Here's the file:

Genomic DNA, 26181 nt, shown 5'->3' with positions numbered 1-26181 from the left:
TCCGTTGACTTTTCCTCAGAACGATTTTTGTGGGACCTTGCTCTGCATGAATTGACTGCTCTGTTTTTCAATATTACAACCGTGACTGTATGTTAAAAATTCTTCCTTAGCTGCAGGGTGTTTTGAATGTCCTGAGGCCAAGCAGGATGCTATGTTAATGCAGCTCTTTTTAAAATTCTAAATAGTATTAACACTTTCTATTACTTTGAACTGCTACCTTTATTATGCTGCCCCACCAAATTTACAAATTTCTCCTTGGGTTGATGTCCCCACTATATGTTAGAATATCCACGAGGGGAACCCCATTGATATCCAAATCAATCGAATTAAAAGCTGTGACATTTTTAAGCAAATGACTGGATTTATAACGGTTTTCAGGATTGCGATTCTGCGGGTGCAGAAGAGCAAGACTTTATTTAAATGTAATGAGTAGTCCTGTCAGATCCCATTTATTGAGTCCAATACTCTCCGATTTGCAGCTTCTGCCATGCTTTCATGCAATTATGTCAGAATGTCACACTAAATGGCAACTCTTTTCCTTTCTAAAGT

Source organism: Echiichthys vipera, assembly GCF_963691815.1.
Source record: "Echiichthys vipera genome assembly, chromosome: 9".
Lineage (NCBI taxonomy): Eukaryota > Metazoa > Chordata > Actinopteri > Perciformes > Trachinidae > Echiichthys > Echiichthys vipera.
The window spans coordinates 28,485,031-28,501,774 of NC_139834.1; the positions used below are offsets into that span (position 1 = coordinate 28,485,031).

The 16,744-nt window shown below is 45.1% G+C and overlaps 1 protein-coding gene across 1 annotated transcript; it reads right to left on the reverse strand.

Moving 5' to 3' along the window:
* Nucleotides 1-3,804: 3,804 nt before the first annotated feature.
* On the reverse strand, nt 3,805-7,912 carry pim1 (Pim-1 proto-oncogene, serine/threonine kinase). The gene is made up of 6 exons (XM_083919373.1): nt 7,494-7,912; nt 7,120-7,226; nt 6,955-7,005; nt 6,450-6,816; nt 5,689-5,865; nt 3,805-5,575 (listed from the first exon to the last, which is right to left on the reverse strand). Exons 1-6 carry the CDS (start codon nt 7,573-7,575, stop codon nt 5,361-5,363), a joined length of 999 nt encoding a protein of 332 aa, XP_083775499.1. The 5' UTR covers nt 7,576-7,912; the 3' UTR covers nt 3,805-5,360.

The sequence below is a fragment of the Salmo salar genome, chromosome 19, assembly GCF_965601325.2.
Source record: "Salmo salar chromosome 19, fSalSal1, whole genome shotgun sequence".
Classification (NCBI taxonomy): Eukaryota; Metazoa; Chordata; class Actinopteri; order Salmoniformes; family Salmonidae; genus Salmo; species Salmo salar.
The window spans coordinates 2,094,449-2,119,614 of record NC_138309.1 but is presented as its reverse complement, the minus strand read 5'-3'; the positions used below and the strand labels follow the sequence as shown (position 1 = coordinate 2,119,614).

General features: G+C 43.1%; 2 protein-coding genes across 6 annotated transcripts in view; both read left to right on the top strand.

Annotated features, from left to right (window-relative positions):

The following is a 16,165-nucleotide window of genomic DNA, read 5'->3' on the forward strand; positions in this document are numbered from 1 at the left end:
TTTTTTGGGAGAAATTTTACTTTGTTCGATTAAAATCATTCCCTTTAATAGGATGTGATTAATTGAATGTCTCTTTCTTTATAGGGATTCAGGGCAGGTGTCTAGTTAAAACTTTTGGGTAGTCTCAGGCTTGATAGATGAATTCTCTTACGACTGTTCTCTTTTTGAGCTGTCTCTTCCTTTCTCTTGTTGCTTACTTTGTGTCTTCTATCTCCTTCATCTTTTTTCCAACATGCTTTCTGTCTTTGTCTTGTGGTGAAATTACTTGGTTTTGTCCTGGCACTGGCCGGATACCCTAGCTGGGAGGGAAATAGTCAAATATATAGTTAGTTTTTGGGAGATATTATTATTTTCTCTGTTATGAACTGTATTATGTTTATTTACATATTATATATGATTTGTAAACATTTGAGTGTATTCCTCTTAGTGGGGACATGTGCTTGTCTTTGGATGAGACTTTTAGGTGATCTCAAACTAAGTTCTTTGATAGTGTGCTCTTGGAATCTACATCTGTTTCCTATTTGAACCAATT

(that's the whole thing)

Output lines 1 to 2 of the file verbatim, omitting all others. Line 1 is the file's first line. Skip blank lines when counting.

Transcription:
Genomic DNA, 26181 nt, shown 5'->3' with positions numbered 1-26181 from the left:
TCCGTTGACTTTTCCTCAGAACGATTTTTGTGGGACCTTGCTCTGCATGAATTGACTGCTCTGTTTTTCAATATTACAACCGTGACTGTATGTTAAAAATTCTTCCTTAGCTGCAGGGTGTTTTGAATGTCCTGAGGCCAAGCAGGATGCTATGTTAATGCAGCTCTTTTTAAAATTCTAAATAGTATTAACACTTTCTATTACTTTGAACTGCTACCTTTATTATGCTGCCCCACCAAATTTACAAATTTCTCCTTGGGTTGATGTCCCCACTATATGTTAGAATATCCACGAGGGGAACCCCATTGATATCCAAATCAATCGAATTAAAAGCTGTGACATTTTTAAGCAAATGACTGGATTTATAACGGTTTTCAGGATTGCGATTCTGCGGGTGCAGAAGAGCAAGACTTTATTTAAATGTAATGAGTAGTCCTGTCAGATCCCATTTATTGAGTCCAATACTCTCCGATTTGCAGCTTCTGCCATGCTTTCATGCAATTATGTCAGAATGTCACACTAAATGGCAACTCTTTTCCTTTCTAAAGT